6 Things You Should Know About Wedding Contracts

The stars have aligned, and the planner, venue, and photographer of your dreams are all available on your wedding date. But before you jump into it with all three, slow down to consider that you’re about to enter into a series of legal agreements. Though signing contracts is no one’s idea of fun, they help protect you and your family on one of the most important events of your life, so it’s crucial to get them right. We’ve talked to some of the top wedding vendors to round up six things you should know about wedding contracts before signing them.

wedding ceremony decor
Photo Credit: Clane Gessel

1. Scope of services

The scope of services is the most important part of any wedding contract because this is where your vendor specifies what it is that you will actually be getting for your money. Does your contract say how many hours of service you will be getting or list any products, like photo albums or digital files, that you will be receiving after the wedding? You’ll want to be clear both about what is provided and about what is not included, so that everyone’s expectations are in perfect unison and there are no conflicts during or after your celebration.

2. In case of emergency

Of course, you would never want to cancel your wedding. But things do happen — hurricanes (like the recent one that canceled dozens of weddings in Cabo San Lucas), illnesses, or even happy news, like newborns in your family, can all cause the need to change the location or date of your wedding. Cancellations can also happen because of unforeseen circumstances in your vendor’s life. This is why you need to carefully inspect and agree to the cancellation policy described in your contract, reviewing what happens and the repercussions involved (such as refunding of your retainer).

beach wedding
Photo Credit: Clane Gessel

3. Signatures matter

The name of who signs the contract can be more important than you think. Besides you and your partner, if another party, such as your parents, are paying for wedding services, that legally makes them the ultimate client. That means that if a vendor comes across a familial disagreement, they will ultimately listen to the person whose name is on the contract. Gathering signatures can be a handful to manage — especially when you have upwards of 20 vendor contracts — so we encourage all vendors to offer simple e-signing. Ask your vendor if they offer e-signing through services like HoneyBook or EchoSign to save you time.

4. Flexibility goes a long way

Since the planning process often takes around a year or more, changes along the way are not uncommon. You may decide to move the reception indoors, or your parents may insist on increasing the guest headcount by 30. Wedding planning is a fluid process, so look over your wedding contract and discuss whether your vendor allows for flexibility, as well as what changes made will mean (often it will be things like additional staff or additional cost for time or supplies). And always, always get those changes in writing!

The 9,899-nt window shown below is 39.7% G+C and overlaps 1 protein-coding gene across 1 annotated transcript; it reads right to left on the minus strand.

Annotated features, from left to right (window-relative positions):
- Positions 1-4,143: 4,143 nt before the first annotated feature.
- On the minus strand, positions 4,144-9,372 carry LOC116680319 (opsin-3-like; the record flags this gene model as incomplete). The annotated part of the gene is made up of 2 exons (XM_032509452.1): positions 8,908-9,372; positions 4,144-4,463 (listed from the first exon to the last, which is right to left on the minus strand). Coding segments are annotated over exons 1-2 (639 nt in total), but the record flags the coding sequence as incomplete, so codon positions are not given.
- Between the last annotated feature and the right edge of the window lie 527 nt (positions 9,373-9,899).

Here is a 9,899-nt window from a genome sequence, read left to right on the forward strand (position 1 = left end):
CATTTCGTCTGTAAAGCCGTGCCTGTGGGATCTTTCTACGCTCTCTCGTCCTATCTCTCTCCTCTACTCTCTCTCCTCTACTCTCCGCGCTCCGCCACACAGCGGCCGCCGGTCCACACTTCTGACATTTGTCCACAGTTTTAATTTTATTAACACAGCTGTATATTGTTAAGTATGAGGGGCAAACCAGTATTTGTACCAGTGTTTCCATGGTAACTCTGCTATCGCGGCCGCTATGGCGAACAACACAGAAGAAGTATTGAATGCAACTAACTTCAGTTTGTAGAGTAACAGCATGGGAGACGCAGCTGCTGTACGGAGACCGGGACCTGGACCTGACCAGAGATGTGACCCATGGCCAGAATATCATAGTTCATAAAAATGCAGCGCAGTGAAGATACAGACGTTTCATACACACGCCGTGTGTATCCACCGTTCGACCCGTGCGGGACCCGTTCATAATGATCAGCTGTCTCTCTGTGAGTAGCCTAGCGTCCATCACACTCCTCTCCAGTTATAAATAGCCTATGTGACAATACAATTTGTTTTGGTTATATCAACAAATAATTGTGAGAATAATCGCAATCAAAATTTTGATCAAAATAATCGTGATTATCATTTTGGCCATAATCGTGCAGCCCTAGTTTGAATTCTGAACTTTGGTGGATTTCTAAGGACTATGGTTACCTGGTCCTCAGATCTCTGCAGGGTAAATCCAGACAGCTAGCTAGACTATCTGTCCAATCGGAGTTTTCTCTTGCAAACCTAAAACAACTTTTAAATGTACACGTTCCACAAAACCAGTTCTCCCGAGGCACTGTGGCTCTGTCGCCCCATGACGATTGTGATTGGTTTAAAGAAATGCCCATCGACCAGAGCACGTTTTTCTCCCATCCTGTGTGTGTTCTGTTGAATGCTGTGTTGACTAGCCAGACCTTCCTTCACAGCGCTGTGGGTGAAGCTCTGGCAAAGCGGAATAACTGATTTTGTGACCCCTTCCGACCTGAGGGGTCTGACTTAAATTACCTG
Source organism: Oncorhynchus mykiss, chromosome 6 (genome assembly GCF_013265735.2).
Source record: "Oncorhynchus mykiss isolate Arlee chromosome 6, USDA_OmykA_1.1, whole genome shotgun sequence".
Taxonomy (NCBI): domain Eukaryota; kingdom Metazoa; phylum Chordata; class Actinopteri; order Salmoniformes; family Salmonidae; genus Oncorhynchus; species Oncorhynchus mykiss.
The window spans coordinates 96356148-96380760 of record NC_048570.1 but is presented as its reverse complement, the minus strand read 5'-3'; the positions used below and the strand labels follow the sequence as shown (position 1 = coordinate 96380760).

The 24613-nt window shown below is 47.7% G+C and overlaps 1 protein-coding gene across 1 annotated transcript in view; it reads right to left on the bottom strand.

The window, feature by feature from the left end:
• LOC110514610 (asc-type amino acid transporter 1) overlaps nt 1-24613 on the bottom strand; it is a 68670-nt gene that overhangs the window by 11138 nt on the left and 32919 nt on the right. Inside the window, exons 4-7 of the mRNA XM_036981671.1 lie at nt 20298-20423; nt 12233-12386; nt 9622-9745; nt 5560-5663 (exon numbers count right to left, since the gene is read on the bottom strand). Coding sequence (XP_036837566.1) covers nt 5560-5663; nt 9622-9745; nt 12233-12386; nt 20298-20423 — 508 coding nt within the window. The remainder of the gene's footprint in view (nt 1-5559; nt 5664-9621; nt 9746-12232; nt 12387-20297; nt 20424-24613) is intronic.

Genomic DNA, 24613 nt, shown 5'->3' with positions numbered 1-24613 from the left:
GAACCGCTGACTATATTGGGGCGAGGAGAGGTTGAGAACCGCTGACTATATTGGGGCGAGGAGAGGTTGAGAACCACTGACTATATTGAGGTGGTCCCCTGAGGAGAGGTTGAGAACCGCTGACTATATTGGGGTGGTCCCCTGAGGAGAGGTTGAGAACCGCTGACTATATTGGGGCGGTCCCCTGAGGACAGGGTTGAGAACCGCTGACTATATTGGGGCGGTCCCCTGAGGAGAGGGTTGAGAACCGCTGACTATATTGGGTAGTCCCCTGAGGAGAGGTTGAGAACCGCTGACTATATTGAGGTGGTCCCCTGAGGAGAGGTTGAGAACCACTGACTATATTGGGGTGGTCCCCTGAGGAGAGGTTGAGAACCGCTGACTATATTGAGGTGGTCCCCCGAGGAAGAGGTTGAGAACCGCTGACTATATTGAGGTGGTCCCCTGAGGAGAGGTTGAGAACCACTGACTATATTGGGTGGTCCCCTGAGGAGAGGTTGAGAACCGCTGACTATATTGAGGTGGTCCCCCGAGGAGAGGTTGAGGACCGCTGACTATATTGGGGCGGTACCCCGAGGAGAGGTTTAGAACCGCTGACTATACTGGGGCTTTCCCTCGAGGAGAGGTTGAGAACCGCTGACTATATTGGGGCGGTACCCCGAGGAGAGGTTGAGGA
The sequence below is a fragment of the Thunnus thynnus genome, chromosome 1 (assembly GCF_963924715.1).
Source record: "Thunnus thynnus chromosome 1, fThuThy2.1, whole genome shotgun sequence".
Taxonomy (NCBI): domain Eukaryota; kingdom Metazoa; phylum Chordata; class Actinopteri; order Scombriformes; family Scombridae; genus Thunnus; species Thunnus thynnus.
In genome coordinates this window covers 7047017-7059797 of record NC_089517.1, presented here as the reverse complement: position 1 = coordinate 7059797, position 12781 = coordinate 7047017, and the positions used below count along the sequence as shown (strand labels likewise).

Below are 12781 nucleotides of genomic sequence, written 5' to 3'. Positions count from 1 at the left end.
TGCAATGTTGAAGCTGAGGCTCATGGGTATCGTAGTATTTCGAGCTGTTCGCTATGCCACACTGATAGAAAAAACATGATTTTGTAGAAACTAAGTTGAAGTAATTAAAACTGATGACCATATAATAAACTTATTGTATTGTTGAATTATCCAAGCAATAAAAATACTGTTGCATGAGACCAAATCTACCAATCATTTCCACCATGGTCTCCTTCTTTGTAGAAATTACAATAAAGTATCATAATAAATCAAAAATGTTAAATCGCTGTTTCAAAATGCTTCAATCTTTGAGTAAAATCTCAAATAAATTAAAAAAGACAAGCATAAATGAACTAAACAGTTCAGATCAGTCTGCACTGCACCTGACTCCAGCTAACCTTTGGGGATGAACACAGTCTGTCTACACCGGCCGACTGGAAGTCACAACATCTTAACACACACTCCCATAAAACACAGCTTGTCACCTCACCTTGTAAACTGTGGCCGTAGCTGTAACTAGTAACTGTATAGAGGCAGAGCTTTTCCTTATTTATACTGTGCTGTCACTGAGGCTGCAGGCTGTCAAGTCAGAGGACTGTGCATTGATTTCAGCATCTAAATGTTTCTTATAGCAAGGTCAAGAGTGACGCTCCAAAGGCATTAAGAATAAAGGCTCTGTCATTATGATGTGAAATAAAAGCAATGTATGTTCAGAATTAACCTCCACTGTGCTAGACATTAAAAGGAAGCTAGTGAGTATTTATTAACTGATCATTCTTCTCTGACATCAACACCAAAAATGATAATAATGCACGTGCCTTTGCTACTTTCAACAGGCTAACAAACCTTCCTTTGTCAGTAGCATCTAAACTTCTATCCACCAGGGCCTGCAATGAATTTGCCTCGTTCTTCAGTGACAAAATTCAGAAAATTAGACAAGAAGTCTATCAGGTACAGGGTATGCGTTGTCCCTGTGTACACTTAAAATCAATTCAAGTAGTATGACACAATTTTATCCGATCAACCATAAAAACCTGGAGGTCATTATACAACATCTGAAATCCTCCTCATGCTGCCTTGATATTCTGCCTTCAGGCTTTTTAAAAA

wedding ceremony with a gorgeous view
Photo Credit: Clane Gessel

5. Travel means extra baggage

If you’re having a destination wedding ,or even if you’re simply heading to a vineyard venue outside of your city, traveling to your location is something that should be addressed in your vendor contract. Look out for a surcharge beyond a certain mileage, and discuss if you’re responsible for covering airfare and hoteling for your vendor, or if your vendor requires or suggests you to provide them meals. All these travel-related details may change the cost and require additional arrangements on your end.

6. Know your payments

Most wedding vendors will require an initial booking retainer and then either another payment during the planning process and/or a final payment just before your wedding. Make sure the payment schedule and the amounts are all clearly spelled out in your contract so you can budget ahead. As you can imagine, with a dozen vendors, that’s a lot of payments to keep track of. To save yourself the headache, we recommend opting for vendors who offer simple online payments — all HoneyBook wedding vendors offer online payments that come with automated reminders, so you can get back to doing the fun stuff like picking flowers and eating — ahem, trying — cake.

wedding thank you with sparklers
Photo Credit: Clane Gessel

—Shadiah Sigala

 Shadiah Sigala is the cofounder of HoneyBook, which helps top event professionals and their inspired clients work together to create memorable experiences. After planning her San Diego wedding from the East Coast, Shadiah started HoneyBook with three cofounders and friends to help make the planning process easier and more modern for all couples.


Remember that when you have 20 or more years of marriage what will help them remember that day, not the cake, no chairs, no music are the pictures you have saved or are in the house. This is why it is better to invest more in a good photographer for your special day to be written forever.